Dana Wildsmith is the author of an environmental memoir, Back to Abnormal: Surviving with an Old Farm in the New South (MotesBooks), four collections of poetry: One Good Hand Iris Press, 2005), Our Bodies Remember (The Sow’s Ear Press, 2000), Annie (Palanquin Press, 1999), Alchemy (The Sow’s Ear Press, 1995), and an audio collection, Choices ( Iris Press). One Good Hand was a SIBA Poetry Book of the Year nominee and Garrison Keiller chose the poem “Making a Living” from this collection to read on NPR’S Writer’s Almanac. She has served as Artist-in-Residence for the Grand Canyon National Park and as Writer-in-Residence for The Island Institute in Sitka, Alaska, and has been a Poetry Fellow with the South Carolina Academy Of Authors. Her work is widely published in journals and anthologies, including most recently: Writing By ear (MotesBooks), Listen Here: Women Writing in Appalachia (University Press of Kentucky), The Southern Poetry Anthology (Texas Review Press, 2007), and Women, Period (Spinsters Ink). Wildsmith lives in Bethlehem, Georgia. She is employed as an English Literacy Instructor through Lanier Technical College and teaches writing classes at John C. Campbell Folk School.
Excerpt from Dana Wildsmith's newly published Memoir Back to Abnormal: Surviving with an Old Farm in the New South, (Mote Books 2010)
Springtime in the Country
“In Spring, at the end of the day you should smell like dirt.” -Margaret Atwood
It’s not the crocuses by Mama’s side porch, or grape hyacinths under the big cedar or yellow jonquils flagging Georgia’s roadsides which announce the coming of spring to me- it’s the southern wood violet and how its arrival affects the way we walk around Grace Farm. Some early morning in March or even late February, one of us will glance down to watch for ankle-twisting stump holes, stop in our tracks, and moan, “Oh, no. Look!” There it is: the first teeny patch of violets. Lovely they may be in their miniscule daintiness, but we know their power. Our violets have won the queen’s heart and her protection. Mama can’t bear to lose a single tiny blossom. She would as soon stomp on kittens’ heads as crush these miniature wildflowers, and we are all shamed into compliance through her example. For six weeks or more to come, we won’t so much walk our forty acres as lurch, leap and sidestep inch-high clusters of violets.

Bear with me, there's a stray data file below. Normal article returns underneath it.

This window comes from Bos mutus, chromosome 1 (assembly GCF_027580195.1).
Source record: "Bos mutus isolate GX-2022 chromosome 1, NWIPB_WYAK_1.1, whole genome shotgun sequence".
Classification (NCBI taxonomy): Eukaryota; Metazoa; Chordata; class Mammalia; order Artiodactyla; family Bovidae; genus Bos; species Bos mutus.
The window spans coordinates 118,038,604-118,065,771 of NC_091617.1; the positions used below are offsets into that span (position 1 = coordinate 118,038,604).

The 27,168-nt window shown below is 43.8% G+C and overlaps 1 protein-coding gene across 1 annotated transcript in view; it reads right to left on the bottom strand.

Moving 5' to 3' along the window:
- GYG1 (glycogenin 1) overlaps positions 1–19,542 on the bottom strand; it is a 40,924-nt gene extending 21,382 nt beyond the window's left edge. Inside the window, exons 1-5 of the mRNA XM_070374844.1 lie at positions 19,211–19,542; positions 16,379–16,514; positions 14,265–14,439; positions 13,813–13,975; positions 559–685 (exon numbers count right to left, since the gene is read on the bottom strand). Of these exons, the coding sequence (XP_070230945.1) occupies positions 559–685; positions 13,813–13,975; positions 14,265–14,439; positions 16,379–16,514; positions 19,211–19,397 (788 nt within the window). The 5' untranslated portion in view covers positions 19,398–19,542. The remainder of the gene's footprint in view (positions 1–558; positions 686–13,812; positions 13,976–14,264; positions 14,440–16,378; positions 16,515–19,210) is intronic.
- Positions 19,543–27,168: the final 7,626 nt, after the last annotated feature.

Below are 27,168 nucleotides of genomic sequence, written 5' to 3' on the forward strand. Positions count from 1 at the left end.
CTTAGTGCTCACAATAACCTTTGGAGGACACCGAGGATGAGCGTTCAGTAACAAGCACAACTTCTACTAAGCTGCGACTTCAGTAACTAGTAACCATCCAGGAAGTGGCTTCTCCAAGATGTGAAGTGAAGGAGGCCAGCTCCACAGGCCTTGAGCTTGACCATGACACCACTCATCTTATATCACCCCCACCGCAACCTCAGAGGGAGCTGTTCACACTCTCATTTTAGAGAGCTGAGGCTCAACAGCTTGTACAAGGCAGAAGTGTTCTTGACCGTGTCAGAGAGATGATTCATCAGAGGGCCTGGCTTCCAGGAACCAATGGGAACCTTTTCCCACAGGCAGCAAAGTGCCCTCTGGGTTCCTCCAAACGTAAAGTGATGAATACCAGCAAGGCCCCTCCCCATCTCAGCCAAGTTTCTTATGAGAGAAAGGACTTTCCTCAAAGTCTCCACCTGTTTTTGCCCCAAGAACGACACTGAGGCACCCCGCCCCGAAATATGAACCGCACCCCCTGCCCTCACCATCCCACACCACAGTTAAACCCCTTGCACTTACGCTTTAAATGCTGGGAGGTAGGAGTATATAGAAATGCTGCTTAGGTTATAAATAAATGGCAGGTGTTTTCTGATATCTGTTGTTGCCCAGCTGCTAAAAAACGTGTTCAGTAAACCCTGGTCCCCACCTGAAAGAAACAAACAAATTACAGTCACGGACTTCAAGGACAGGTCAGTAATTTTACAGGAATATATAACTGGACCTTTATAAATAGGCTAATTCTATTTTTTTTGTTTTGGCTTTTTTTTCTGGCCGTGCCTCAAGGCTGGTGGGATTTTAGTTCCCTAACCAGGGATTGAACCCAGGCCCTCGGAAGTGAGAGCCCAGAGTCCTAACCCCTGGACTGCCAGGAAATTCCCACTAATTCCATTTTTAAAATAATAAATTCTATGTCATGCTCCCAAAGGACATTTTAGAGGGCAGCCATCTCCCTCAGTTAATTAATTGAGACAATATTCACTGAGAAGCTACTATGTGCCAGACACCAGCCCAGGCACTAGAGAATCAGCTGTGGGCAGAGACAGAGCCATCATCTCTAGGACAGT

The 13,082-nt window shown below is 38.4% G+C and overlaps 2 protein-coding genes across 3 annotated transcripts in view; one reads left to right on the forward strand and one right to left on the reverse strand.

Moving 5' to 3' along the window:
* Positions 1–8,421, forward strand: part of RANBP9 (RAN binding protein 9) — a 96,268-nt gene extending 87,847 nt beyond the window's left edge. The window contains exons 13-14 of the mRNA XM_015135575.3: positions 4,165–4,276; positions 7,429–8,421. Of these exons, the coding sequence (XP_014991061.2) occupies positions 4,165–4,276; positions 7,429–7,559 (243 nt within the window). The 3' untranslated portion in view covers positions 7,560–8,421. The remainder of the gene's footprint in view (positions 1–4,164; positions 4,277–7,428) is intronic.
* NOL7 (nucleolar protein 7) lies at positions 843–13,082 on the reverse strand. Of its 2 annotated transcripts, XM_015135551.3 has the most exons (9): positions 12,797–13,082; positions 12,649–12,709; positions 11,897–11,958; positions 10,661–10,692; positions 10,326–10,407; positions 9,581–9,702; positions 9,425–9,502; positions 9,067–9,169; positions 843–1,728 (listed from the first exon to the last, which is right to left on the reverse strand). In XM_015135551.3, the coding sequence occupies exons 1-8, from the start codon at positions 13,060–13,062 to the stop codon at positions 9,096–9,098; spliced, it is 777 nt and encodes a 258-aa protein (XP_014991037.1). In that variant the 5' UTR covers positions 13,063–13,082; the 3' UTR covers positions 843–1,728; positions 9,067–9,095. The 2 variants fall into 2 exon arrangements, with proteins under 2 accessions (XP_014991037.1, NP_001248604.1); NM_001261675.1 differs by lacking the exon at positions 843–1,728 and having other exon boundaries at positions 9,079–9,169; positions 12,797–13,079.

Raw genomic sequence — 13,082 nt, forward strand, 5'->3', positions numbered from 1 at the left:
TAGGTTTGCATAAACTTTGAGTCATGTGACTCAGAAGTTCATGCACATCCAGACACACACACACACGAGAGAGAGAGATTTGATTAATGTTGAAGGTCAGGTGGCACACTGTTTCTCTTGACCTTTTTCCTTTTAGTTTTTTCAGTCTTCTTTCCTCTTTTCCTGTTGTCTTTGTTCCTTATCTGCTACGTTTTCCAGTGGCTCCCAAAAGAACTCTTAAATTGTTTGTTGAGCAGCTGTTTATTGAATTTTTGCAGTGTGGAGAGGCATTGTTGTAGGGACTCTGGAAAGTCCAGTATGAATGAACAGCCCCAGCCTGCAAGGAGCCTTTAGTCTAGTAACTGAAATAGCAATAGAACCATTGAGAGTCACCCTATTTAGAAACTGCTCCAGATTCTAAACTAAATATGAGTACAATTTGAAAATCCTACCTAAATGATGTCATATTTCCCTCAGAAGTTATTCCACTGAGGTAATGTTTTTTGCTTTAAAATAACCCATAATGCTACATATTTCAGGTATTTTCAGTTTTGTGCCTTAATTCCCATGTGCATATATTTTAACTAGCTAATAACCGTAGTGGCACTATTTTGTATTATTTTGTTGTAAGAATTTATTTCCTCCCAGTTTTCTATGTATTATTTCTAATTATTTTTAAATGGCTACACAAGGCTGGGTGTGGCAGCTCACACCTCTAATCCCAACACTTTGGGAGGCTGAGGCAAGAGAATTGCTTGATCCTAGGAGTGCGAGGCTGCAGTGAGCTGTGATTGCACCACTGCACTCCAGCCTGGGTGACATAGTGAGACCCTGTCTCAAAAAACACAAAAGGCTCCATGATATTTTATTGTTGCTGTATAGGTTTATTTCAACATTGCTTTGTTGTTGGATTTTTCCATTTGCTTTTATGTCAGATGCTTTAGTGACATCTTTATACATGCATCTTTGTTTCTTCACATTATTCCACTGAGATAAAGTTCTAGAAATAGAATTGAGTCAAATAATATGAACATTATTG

When our yard grass grows tall enough to warrant the season’s first cutting, we mow it not in soldierly lines, but patchily, shearing only those sections where no violets bloom. Passersby must think us a family of springtime drunks. They imagine us so enraptured by March’s lushness that we take to our woods for hidden bacchanalia, culminating in a rite of clan-wide disfigurement of the turf. Here a cut, there a tuft, everywhere a really weird cut. It can’t be helped. By Mama’s decree, her side yard remains off limits so long as one violet blooms. The horse pasture? Off limits. The path up the right-of-way? Verbotten. The crape myrtle row? Don’t even go there. And we don’t. Like all good enablers, we avert our eyes from uncontrolled grass growth and try to focus on the positive.
The positive side of being thwarted in any designs we may have had on Bethlehem, Georgia’s Lawn-of-the-Month award is that my family is doing our small part to uphold the southern tradition of each community having its oddball characters. That’s a good thing, because I don’t want small-town Georgia to lose its character- either of the human sort or in our landscapes. I can’t remember any of the towns I’ve lived in not having an old man who covered his fence posts with Nehi Orange bottle caps, or a woman who wore a heavy wool coat through Savannah summers, or her daughter who never married but carried a dog tucked under her arm every waking moment, or a grove of falling-down cracker houses with three generations of sofas on the front porch. The southern right to inter a worn-out sofa onto your porch was recently challenged in nearby Athens, to great uproar and protestation against loss of personal freedom.